Worker misclassification is a scheme that enables employers to avoid paying taxes that fund essential employee safety-net programs such as Social Security, Medicare and unemployment. Misclassification also enables them to avoid payments that fund workers’ compensation benefits.
An advantage for cheaters?
A recent news article says employers who misclassify employees as independent contractors can also avoid paying a portion of their personal income tax. Add it all up and the misclassification scheme gives unscrupulous employers about a 30 percent advantage over businesses that follow the law and pay the taxes they owe.
According to a recent report from the bipartisan Joint Enforcement Task Force on Payroll Fraud and Worker Misclassification, Wisconsin loses $200 million in tax revenue per year due to the misclassification of workers.
The news article also notes that construction industry groups support the task force’s recommendations designed to stop worker misclassification and payroll fraud. The Department of Workforce Development is working on the implementation of the recommendations.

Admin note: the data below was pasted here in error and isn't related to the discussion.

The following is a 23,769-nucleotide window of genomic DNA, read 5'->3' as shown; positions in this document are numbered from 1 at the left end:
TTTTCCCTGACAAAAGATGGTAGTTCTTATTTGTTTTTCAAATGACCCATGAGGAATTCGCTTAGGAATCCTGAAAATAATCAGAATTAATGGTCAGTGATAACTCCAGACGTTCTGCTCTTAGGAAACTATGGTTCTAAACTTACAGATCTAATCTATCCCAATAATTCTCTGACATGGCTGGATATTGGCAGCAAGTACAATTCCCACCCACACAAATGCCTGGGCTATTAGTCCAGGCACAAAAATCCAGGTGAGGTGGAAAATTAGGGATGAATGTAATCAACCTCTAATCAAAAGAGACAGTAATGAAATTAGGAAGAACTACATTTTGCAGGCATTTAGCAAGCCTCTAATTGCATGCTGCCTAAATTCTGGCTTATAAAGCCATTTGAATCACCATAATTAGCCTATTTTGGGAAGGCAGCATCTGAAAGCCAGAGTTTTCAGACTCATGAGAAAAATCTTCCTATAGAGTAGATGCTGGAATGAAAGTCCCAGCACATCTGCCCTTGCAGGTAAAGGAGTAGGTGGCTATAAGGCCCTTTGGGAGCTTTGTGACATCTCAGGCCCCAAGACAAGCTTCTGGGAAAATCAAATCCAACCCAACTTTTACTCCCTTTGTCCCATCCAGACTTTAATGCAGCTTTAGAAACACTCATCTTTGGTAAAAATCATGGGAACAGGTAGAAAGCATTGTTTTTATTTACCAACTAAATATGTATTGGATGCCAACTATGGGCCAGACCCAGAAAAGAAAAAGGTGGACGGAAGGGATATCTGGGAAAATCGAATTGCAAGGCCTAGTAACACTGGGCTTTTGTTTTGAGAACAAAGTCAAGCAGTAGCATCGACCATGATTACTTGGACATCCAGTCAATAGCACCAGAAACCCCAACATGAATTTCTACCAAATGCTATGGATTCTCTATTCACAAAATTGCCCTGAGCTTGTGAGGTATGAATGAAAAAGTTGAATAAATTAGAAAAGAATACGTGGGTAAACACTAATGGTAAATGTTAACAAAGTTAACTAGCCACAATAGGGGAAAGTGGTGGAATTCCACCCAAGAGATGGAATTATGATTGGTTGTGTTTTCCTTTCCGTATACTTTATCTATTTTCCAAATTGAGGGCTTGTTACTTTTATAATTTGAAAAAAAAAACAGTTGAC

Who are the real victims?
Construction Business Group Executive Director Robb Kahl said, “The real victims [of misclassification] are the workers because they aren’t getting the true benefits from the job they’re performing.”
Kahl said that increasing penalties handed out to employers who misclassify workers – one of the task force’s recommendations – will help deter repeat violations. He said current penalties have “no teeth” and that some construction firms – and other businesses – willingly pay the harmless penalties in order to continue misclassifying employees as contractors.
Misclassification is especially important in the hazardous construction industry, where far too often workers suffer serious injuries incurred in falls from roofs and scaffolding, when they’re struck by heavy machinery or by falling debris, or in the collapses of cranes, buildings or trenches.